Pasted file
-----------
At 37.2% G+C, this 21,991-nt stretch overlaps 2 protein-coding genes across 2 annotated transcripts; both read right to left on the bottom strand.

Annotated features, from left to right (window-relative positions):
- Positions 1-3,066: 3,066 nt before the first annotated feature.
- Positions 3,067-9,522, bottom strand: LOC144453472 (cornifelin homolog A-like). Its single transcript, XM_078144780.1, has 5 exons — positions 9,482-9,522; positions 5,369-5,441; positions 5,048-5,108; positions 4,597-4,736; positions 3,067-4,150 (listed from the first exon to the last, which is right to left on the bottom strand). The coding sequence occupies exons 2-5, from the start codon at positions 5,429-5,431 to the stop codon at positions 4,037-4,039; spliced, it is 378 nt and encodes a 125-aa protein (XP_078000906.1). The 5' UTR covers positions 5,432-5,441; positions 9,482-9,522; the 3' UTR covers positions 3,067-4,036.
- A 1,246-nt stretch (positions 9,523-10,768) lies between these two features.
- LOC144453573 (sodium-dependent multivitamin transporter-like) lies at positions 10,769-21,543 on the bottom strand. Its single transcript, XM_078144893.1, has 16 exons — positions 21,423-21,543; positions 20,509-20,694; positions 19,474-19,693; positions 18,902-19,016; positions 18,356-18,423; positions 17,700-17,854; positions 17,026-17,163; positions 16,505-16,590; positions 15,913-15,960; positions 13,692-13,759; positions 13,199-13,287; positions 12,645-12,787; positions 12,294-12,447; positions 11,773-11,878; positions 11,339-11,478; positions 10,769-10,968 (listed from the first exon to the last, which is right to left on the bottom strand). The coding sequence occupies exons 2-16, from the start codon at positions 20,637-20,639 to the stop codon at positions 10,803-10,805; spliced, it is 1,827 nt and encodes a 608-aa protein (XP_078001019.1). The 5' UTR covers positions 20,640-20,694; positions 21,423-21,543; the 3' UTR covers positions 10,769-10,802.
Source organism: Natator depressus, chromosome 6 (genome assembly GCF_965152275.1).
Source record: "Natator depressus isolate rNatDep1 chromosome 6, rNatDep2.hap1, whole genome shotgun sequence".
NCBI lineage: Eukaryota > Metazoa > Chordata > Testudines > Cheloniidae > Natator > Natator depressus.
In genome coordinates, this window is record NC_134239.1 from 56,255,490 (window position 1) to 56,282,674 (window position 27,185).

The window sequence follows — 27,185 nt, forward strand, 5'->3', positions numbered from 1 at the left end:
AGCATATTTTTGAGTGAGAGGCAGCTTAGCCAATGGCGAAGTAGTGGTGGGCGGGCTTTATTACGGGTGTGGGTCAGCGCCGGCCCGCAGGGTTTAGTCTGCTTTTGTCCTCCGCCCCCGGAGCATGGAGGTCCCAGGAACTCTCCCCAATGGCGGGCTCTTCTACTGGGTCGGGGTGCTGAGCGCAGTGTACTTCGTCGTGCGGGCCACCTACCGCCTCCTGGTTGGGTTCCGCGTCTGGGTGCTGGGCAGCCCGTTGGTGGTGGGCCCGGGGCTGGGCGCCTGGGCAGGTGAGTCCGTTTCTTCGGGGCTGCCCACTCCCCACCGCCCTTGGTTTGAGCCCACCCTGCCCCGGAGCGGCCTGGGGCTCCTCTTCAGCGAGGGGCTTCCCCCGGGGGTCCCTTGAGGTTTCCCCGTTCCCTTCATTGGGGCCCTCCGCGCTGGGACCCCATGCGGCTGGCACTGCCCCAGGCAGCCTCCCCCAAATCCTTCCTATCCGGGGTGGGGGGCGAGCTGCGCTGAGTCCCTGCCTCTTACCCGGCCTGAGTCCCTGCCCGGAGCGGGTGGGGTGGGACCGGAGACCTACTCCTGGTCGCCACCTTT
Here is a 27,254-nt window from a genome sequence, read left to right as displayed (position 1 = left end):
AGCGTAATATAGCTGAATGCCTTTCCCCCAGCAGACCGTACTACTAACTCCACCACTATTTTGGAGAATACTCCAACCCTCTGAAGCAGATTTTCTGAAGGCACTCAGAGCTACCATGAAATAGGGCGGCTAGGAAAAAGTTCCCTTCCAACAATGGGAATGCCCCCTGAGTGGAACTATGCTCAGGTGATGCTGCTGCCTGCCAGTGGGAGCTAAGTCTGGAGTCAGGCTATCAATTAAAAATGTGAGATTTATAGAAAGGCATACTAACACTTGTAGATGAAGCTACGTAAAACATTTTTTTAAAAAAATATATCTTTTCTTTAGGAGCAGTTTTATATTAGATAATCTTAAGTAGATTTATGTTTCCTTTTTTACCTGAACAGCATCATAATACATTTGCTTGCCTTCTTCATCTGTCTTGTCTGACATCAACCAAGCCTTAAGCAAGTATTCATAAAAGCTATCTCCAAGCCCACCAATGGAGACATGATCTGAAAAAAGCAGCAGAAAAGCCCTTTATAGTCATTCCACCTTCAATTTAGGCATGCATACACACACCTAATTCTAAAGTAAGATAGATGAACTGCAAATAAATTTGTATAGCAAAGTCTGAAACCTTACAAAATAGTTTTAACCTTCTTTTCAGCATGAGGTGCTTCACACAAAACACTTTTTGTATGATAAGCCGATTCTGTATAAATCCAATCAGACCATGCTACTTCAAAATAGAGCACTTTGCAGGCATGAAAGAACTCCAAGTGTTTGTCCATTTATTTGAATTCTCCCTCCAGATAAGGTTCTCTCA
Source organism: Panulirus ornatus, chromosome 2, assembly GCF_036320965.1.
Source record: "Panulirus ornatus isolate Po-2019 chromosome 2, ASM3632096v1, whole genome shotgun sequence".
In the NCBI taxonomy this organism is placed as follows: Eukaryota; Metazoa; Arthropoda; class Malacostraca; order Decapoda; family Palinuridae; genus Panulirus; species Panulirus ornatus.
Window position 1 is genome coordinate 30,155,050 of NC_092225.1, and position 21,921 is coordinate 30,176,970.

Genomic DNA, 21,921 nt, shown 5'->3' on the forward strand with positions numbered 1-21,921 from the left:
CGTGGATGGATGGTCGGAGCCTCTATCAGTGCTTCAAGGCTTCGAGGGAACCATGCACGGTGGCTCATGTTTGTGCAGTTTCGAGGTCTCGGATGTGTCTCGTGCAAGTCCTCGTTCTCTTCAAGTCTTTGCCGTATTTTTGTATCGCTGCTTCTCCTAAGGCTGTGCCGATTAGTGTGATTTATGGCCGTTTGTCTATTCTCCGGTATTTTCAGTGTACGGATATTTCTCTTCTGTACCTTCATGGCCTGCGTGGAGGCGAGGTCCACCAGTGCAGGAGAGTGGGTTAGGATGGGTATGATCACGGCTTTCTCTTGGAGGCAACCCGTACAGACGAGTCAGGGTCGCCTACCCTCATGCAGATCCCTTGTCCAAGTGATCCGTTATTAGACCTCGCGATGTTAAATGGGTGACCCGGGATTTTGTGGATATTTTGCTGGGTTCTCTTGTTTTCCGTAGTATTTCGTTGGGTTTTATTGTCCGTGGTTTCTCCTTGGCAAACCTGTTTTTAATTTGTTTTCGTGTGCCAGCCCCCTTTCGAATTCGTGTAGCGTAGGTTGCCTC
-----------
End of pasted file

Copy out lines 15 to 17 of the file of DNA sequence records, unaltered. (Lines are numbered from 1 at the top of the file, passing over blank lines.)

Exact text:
Source organism: Panulirus ornatus, chromosome 2, assembly GCF_036320965.1.
Source record: "Panulirus ornatus isolate Po-2019 chromosome 2, ASM3632096v1, whole genome shotgun sequence".
In the NCBI taxonomy this organism is placed as follows: Eukaryota; Metazoa; Arthropoda; class Malacostraca; order Decapoda; family Palinuridae; genus Panulirus; species Panulirus ornatus.